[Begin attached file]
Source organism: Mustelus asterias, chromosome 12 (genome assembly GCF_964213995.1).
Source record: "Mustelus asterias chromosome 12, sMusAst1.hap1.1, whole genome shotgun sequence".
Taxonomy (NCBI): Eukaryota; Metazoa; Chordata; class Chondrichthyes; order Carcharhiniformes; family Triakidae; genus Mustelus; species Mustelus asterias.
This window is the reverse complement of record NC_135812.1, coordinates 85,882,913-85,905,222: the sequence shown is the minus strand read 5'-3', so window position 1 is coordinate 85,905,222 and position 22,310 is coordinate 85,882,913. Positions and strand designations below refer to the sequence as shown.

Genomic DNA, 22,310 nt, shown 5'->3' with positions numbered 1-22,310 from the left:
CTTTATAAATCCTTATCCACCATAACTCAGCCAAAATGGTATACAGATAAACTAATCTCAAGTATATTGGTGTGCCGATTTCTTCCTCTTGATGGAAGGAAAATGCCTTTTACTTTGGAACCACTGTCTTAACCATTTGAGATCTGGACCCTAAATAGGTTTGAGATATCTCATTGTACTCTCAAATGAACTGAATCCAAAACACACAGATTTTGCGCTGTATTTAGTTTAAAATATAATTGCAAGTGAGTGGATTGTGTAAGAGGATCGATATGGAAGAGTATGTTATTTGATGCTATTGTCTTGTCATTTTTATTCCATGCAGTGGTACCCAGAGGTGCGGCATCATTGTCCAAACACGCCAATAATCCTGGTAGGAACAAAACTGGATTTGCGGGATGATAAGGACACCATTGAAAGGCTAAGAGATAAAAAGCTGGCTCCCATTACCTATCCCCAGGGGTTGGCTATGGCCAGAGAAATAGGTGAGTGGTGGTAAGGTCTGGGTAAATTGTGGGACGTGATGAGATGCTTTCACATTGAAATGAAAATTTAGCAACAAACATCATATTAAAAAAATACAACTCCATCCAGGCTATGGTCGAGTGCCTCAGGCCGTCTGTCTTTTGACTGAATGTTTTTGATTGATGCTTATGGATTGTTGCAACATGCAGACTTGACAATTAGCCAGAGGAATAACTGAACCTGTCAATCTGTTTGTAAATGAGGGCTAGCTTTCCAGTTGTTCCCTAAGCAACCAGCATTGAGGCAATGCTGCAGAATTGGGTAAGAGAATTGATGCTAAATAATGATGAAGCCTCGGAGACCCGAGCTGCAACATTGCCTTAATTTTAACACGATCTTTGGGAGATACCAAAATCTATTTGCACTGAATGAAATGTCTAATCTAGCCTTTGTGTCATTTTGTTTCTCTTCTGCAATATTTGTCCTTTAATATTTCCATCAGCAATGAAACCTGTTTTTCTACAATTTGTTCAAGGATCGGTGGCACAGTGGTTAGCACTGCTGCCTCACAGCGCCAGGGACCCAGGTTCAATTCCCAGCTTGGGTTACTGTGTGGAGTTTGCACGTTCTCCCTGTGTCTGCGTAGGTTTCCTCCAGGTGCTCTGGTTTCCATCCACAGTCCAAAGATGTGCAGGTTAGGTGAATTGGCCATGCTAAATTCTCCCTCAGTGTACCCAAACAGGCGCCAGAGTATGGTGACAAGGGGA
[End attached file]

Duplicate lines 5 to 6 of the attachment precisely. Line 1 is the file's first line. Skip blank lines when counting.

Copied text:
Genomic DNA, 22,310 nt, shown 5'->3' with positions numbered 1-22,310 from the left:
CTTTATAAATCCTTATCCACCATAACTCAGCCAAAATGGTATACAGATAAACTAATCTCAAGTATATTGGTGTGCCGATTTCTTCCTCTTGATGGAAGGAAAATGCCTTTTACTTTGGAACCACTGTCTTAACCATTTGAGATCTGGACCCTAAATAGGTTTGAGATATCTCATTGTACTCTCAAATGAACTGAATCCAAAACACACAGATTTTGCGCTGTATTTAGTTTAAAATATAATTGCAAGTGAGTGGATTGTGTAAGAGGATCGATATGGAAGAGTATGTTATTTGATGCTATTGTCTTGTCATTTTTATTCCATGCAGTGGTACCCAGAGGTGCGGCATCATTGTCCAAACACGCCAATAATCCTGGTAGGAACAAAACTGGATTTGCGGGATGATAAGGACACCATTGAAAGGCTAAGAGATAAAAAGCTGGCTCCCATTACCTATCCCCAGGGGTTGGCTATGGCCAGAGAAATAGGTGAGTGGTGGTAAGGTCTGGGTAAATTGTGGGACGTGATGAGATGCTTTCACATTGAAATGAAAATTTAGCAACAAACATCATATTAAAAAAATACAACTCCATCCAGGCTATGGTCGAGTGCCTCAGGCCGTCTGTCTTTTGACTGAATGTTTTTGATTGATGCTTATGGATTGTTGCAACATGCAGACTTGACAATTAGCCAGAGGAATAACTGAACCTGTCAATCTGTTTGTAAATGAGGGCTAGCTTTCCAGTTGTTCCCTAAGCAACCAGCATTGAGGCAATGCTGCAGAATTGGGTAAGAGAATTGATGCTAAATAATGATGAAGCCTCGGAGACCCGAGCTGCAACATTGCCTTAATTTTAACACGATCTTTGGGAGATACCAAAATCTATTTGCACTGAATGAAATGTCTAATCTAGCCTTTGTGTCATTTTGTTTCTCTTCTGCAATATTTGTCCTTTAATATTTCCATCAGCAATGAAACCTGTTTTTCTACAATTTGTTCAAGGATCGGTGGCACAGTGGTTAGCACTGCTGCCTCACAGCGCCAGGGACCCAGGTTCAATTCCCAGCTTGGGTTACTGTGTGGAGTTTGCACGTTCTCCCTGTGTCTGCGTAGGTTTCCTCCAGGTGCTCTGGTTTCCATCCACAGTCCAAAGATGTGCAGGTTAGGTGAATTGGCCATGCTAAATTCTCCCTCAGTGTACCCAAACAGGCGCCAGAGTATGGTGACAAGGGGA